Since everyone’s already going to be watching Fate/ Stay Night: Unlimited Blade Works this anime season (which, by the way, you should), here’s something else you might want to try out this fall…Magic Kaito. If you’ve never heard of Kaito Kid before, then you’re probably not a Detective Conan fan, and good thing too if you’re not into long running series, because I’m estimating that Shinichi will naturally grow back into his original age at the rate things are going with that show.

Anyway, if you have minimal knowledge of Detective Conan, you might be aware that it follows the adventures of a 7 year old prodigious boy detective called Conan, who lives with a hot chick called Ran (or Rachel, if you only recognise the series when I say ‘Case Closed’) Mori and her amateur detective father. Except that Conan isn’t his real name, and 7 isn’t his real age – he’s really a teenager called Shinichi (or Jimmy) Kudo, who was morphed into a child through the administration of drugs by a criminal syndicate. Shinichi bides his time in his alter ego as Conan, while he uncovers the truth behind the villains who ruined his love life – and by extension, the love life of his girlfriend, the aforementioned hot chick Ran Mori.

As always in anime, you get side characters outshining the main protagonists, and Detective Conan’s inordinate length occasionally tarnishes the shine of its main cast, whom its loyal fans have followed for just over 2 decades. So fans tend to turn their attention to the less-frequently appearing side characters, who receive just enough screen time to warrant a second look, but hide away just enough to keep themselves enveloped in a healthy blanket of mystery. Which brings us to Kaito Kid, an arguable star of the Detective Conan franchise – whose manga I always maintain deserved the development that Conan did.

Magic Kaito, surprisingly enough, was first published all the way back in the prehistoric era of 1987. It follows (or would have followed, had it gotten past volume 4) the shenanigans of a gentleman thief in a white top hat and cape, the magician Kaito Kid. Kid’s actions are baffling to the local police, and especially to their head honcho Inspector Nakamori – for Kid enjoys announcing the time and place of his next intended robbery, showing up at the said time and place, and then artfully navigating his way through a web of police traps, and eventually making off with some timeless artefact. We as audience know that Kid is the alter ego of a high school mischief maker named Kaito Kuroba, whose father was killed in connection to the mysterious Pandora Gem, a jewel rumoured to shed a tear when exposed to moonlight. And thus Kaito Kid’s real goal is to lure out his father’s killers and expose the truth behind his death, even if it means dabbling in a little criminality…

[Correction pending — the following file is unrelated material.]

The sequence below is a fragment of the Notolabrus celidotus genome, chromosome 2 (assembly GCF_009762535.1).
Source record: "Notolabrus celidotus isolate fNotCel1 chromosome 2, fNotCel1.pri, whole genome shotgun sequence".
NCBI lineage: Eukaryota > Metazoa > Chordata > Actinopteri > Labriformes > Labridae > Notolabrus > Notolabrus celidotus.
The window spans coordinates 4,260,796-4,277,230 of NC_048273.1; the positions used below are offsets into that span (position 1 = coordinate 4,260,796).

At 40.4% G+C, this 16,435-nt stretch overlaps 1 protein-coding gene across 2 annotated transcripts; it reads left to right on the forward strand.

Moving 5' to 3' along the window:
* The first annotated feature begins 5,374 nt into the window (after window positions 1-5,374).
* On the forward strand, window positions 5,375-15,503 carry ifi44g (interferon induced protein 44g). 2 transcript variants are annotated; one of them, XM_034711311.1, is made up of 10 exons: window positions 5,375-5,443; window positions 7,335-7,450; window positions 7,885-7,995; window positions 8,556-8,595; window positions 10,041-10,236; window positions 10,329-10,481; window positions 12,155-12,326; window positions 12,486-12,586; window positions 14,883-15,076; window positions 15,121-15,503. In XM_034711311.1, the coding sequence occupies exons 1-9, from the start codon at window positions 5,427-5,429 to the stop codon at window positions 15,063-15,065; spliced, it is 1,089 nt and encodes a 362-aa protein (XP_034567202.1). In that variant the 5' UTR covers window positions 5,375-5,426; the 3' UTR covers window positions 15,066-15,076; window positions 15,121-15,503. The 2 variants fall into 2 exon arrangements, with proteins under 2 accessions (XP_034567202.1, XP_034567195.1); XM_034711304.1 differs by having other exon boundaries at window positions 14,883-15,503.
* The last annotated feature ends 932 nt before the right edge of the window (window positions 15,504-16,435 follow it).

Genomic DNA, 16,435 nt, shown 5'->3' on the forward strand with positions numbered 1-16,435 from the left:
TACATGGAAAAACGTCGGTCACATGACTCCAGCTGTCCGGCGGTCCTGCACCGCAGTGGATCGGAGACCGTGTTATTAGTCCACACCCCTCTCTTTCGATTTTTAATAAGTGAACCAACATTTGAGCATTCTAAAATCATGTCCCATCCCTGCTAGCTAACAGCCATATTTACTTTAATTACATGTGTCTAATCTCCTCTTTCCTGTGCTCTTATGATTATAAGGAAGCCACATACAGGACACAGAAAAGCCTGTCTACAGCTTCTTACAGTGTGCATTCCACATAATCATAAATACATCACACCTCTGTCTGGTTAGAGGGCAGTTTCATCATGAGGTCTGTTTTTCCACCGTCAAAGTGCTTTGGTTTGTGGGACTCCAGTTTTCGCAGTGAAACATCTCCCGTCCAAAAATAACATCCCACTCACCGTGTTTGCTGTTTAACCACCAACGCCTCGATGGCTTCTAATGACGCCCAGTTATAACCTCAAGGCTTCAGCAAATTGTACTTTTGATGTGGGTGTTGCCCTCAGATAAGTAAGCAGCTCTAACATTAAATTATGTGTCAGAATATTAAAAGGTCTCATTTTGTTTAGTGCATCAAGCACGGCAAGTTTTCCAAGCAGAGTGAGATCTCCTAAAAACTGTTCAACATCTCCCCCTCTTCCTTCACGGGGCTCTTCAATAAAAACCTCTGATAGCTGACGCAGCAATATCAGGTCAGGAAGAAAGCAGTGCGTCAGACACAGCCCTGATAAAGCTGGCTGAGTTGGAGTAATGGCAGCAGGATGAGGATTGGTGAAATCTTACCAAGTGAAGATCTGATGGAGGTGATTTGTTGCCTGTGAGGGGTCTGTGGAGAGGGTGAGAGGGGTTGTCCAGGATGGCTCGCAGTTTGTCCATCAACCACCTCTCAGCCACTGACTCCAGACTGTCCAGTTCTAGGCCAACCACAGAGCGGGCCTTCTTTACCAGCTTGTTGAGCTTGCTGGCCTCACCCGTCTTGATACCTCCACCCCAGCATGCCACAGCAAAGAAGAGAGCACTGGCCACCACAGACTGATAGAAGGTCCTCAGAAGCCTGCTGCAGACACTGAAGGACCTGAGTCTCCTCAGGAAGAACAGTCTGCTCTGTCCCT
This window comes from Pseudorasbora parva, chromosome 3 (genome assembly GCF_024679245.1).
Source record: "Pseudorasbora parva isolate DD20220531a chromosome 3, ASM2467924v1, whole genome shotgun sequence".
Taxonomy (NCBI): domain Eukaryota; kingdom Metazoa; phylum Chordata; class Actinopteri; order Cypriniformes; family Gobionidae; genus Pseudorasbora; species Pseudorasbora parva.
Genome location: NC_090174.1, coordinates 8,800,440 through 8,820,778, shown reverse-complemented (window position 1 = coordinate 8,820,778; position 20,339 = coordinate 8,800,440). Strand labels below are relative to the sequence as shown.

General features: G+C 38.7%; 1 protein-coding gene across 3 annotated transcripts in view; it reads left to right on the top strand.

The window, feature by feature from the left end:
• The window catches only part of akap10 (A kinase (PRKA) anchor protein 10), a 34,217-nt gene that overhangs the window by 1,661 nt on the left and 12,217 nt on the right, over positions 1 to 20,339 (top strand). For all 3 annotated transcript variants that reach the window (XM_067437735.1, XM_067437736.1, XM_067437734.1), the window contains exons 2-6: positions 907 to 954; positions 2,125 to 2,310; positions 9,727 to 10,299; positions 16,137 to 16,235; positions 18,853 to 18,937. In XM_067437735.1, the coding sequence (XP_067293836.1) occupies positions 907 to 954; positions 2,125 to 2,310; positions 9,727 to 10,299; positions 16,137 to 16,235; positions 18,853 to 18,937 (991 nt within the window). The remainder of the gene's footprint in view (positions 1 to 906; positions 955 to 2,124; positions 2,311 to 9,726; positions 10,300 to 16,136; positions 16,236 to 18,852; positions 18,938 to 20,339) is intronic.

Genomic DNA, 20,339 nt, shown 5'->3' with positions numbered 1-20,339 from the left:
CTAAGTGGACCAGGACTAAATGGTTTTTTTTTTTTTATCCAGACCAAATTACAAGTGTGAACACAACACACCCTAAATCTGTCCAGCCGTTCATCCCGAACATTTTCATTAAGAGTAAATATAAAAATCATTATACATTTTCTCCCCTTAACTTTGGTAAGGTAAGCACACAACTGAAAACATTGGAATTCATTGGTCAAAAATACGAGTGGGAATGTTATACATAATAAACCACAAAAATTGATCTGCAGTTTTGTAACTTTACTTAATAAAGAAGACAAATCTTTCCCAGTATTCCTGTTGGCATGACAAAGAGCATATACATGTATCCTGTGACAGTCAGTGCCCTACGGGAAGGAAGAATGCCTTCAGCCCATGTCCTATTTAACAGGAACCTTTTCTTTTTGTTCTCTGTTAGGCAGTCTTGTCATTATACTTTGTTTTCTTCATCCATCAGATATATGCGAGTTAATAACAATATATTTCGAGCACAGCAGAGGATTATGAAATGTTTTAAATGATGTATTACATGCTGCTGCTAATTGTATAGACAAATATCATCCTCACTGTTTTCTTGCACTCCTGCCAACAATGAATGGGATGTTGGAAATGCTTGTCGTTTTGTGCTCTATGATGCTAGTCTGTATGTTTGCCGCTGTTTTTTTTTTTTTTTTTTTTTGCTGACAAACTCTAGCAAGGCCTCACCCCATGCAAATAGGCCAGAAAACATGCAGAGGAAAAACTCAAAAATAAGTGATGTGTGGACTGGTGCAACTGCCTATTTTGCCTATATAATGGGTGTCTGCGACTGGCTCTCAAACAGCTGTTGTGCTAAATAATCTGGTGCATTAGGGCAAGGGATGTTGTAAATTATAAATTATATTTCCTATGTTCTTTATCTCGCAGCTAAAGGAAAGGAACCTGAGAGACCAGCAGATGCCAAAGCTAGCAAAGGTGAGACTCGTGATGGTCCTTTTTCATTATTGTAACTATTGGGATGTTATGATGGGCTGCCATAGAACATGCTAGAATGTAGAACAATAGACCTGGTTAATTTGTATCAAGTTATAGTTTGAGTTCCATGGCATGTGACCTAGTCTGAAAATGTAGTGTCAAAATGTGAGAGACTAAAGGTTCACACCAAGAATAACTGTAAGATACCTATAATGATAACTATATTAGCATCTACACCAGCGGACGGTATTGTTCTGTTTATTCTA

I hope my plot summaries haven’t been written in any biased way, but back when I was a young anime fan, Kaito’s story hooked me a lot stronger than Conan’s, and it still does, to this day. Both have an equally strong starting premise (brownie points to their writer Aoyama-Sensei), but Kaito edges out Conan by a slim margin, because already we see the potential of a moral conflict like in Code Geass – how far is our hero prepared to stain his hands in order to fulfil a personal motive? Coupled with the fact that our magician protagonist has an alter ego that dresses in a suit and monocle, rather than a preschool uniform, and you get a story that shouldn’t go wrong if decent effort is put into it.

One episode in, and it’s clear that Magic Kaito 1412 is by no means the best anime of the season, but at least it looks set to do what Conan can never do – finish in 24 episodes. And of course mention must be made of the fact that its basically a reboot of the sporadic collection of Conan specials that gave sole focus to Kaito’s story…the original Magic Kaito series, if you will. Episode 1 of 1412 is a tweaked retelling of the original’s first episode, and already it’s already doing a few things right – cutting out some of the illogically juvenile magic tricks that blemished the credibility of the original plot, scrapping the saxophone pieces that plagued the world of the original (and Conan, too) and getting a proper soundtrack composed, and giving this series a well-deserved OP and ED (rather than tossing the privilege of opening the show over to Conan Edogawa). Like Kindaichi Case Files R, there’s a Kaito fangirl in me that badly wants this show to succeed, and with A1 Pictures hemming the project, I’m not as worried as I could have been. Now, I just have to get over the sight of those Pinocchio noses…

Highlight – Zankyou No Terror

terror-in-tokyo